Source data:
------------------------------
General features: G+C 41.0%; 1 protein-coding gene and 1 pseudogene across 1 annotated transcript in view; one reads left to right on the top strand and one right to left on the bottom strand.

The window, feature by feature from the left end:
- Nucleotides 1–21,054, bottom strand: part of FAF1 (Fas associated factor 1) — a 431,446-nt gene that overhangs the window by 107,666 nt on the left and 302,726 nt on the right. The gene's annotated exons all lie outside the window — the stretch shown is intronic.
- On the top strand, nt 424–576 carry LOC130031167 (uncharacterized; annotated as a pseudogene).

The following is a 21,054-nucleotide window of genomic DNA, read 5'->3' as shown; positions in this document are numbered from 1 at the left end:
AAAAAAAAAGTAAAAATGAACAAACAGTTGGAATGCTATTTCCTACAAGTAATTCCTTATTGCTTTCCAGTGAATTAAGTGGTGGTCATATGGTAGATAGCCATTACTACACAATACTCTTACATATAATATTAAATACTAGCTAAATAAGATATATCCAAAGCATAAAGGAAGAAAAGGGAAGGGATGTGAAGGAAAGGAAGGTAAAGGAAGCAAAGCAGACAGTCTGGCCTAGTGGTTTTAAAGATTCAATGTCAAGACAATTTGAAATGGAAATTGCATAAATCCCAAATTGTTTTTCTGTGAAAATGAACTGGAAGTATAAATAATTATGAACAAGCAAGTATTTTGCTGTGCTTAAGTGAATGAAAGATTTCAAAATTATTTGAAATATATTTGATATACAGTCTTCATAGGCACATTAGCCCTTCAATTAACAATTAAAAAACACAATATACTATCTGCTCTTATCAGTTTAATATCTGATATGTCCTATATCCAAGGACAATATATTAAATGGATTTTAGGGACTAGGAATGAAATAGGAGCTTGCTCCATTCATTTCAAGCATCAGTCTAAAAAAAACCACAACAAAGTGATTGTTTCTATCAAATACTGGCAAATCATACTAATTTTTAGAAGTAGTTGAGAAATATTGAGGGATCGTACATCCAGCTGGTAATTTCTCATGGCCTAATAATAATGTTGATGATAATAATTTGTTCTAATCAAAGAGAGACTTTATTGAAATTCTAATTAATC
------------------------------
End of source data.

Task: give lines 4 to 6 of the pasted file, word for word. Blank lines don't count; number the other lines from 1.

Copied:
- On the top strand, nt 424–576 carry LOC130031167 (uncharacterized; annotated as a pseudogene).

The following is a 21,054-nucleotide window of genomic DNA, read 5'->3' as shown; positions in this document are numbered from 1 at the left end:
AAAAAAAAAGTAAAAATGAACAAACAGTTGGAATGCTATTTCCTACAAGTAATTCCTTATTGCTTTCCAGTGAATTAAGTGGTGGTCATATGGTAGATAGCCATTACTACACAATACTCTTACATATAATATTAAATACTAGCTAAATAAGATATATCCAAAGCATAAAGGAAGAAAAGGGAAGGGATGTGAAGGAAAGGAAGGTAAAGGAAGCAAAGCAGACAGTCTGGCCTAGTGGTTTTAAAGATTCAATGTCAAGACAATTTGAAATGGAAATTGCATAAATCCCAAATTGTTTTTCTGTGAAAATGAACTGGAAGTATAAATAATTATGAACAAGCAAGTATTTTGCTGTGCTTAAGTGAATGAAAGATTTCAAAATTATTTGAAATATATTTGATATACAGTCTTCATAGGCACATTAGCCCTTCAATTAACAATTAAAAAACACAATATACTATCTGCTCTTATCAGTTTAATATCTGATATGTCCTATATCCAAGGACAATATATTAAATGGATTTTAGGGACTAGGAATGAAATAGGAGCTTGCTCCATTCATTTCAAGCATCAGTCTAAAAAAAACCACAACAAAGTGATTGTTTCTATCAAATACTGGCAAATCATACTAATTTTTAGAAGTAGTTGAGAAATATTGAGGGATCGTACATCCAGCTGGTAATTTCTCATGGCCTAATAATAATGTTGATGATAATAATTTGTTCTAATCAAAGAGAGACTTTATTGAAATTCTAATTAATC